Physics of the future

A new deep science programme at Cambridge University, funded by a high-flying financier, will hunt for technologies to protect the planet. John Elkington went to the launch.

Hedge-fund superstar David Harding has just made the biggest ever gift to the Cavendish Laboratory at Cambridge University: £20 million (more than US$30 million). But why would anyone want to give away such a sum, even if they had the cash to spare? For Harding, one reason was to compensate for all the physicists his firm had “poached” from the world of science, he said, only partly joking: his firm, Winton Capital Management, employs over 90 researchers with PhDs or other higher degrees, in subjects ranging from extragalactic astrophysics through to artificial intelligence.

But the two main reasons he decided to invest in the university where he himself studied theoretical physics were, first, he wants to help provide the “freedom to discover” – and, second, he sees a need to invest in the deep science that will help create low-carbon, low-impact technologies of the future.

Launching the Winton Programme for the Physics of Sustainability in March, Harding quipped that Winton Capital succeeds by outsourcing all the things in which it does not excel – and in this case, they were sub-contracting “the betterment of mankind”. The science is designed to underpin the transition to a sustainable global economy.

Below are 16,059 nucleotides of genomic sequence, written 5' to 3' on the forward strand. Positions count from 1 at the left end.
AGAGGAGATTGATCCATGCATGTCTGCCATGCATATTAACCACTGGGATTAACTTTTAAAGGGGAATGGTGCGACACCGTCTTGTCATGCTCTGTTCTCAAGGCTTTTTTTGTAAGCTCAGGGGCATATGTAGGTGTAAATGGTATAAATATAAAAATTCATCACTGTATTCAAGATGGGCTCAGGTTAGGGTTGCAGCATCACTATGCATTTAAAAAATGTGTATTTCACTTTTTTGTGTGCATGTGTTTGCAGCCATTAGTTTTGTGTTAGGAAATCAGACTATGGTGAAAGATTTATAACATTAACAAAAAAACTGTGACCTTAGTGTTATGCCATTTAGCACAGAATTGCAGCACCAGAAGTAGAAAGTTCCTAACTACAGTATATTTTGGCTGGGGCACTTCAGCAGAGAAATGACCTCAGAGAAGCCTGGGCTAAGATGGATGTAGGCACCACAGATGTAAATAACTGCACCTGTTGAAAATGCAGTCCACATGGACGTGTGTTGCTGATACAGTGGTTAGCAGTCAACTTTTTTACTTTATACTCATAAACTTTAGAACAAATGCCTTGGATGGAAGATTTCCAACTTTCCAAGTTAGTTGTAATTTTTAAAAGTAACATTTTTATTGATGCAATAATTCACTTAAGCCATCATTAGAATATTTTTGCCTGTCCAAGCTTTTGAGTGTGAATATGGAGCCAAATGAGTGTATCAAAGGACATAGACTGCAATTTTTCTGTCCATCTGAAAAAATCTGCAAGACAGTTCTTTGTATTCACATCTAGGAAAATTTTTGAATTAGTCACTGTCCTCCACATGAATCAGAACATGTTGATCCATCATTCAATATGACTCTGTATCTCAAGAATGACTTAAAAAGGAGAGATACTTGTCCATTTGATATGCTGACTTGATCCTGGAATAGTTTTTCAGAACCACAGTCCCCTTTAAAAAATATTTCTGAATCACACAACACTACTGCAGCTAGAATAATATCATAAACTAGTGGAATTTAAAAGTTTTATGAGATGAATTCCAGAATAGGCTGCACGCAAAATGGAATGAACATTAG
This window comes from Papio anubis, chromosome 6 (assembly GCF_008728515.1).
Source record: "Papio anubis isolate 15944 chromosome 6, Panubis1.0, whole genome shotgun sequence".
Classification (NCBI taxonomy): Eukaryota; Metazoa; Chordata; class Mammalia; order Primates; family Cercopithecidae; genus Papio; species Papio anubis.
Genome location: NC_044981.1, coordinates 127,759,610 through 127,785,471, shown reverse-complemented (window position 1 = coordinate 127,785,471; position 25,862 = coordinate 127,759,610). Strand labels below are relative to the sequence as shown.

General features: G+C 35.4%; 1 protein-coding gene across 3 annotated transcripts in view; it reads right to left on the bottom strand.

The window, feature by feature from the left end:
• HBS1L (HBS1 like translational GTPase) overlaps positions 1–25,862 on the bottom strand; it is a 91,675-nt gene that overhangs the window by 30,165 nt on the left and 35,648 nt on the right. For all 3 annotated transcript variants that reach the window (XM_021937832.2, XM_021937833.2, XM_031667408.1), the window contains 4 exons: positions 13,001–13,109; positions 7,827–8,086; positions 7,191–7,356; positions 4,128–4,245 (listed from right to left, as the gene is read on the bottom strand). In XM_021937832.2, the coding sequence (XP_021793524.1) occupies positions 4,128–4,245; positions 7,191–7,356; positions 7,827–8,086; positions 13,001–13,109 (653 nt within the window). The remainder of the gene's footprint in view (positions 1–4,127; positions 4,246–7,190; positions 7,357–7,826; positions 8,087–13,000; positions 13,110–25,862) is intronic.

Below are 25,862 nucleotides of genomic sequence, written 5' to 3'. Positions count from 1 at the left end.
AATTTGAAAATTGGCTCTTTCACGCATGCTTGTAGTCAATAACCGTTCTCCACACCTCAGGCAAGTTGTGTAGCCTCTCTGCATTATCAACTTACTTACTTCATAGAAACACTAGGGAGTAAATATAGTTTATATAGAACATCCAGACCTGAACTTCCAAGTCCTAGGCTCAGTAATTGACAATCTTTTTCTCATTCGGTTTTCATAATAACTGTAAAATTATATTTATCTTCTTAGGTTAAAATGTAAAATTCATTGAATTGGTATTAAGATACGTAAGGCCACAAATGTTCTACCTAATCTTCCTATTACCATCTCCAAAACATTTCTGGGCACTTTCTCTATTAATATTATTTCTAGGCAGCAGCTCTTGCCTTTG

Fine, but why the unusual focus on physics? “While it is not quite as simple as using physics to save the world,” Harding explained, “this is an opportunity to use, for example, quantum physics to develop materials with seeming miraculous properties that could combat the growing effect humans are having on the planet.”

Although Harding didn’t use the term, materials research has often been the Cinderella of science, ignored despite its potential to blossom into something unexpected and extraordinary. 

“In 2100, the sources of energy on this planet will be either solar or fusion, and the preferred means to transport and use energy will be electrical,” argued professor Peter Littlewood, who heads up the Cavendish Laboratory. “The ‘magic’ technologies needed to deliver this new age and make them available to societies worldwide are: photovoltaics, electrical storage, refrigeration and lighting.”

A key aim of the programme will be to “get organic materials to do things that Nature didn’t intend them to do,” said Sir Richard Friend, Cavendish Professor of Physics. In holding that post, he follows in the footsteps of some extremely distinguished scientists, including James Clerk Maxwell (who pioneered in electromagnetic theory), Ernest Rutherford (who pushed the frontiers of nuclear science) and Lawrence Bragg (whose work on X-ray crystallography helped crack the double-helix structure of DNA). More recently, the Cavendish Laboratory has pushed into new areas such as semiconductor science, the physics of medicine, nanotechnology, cold atoms and ultra-low temperature physics.

Professor Rutherford might turn in his grave to hear that the Winton Programme will largely turn its back on challenges to do with nuclear fission and fusion, but – whatever the reasoning – it probably makes good political sense in the context of recent events at Fukushima in Japan, with nuclear-plant operator Tepco joining BP as a byword for mismanagement and unsustainability.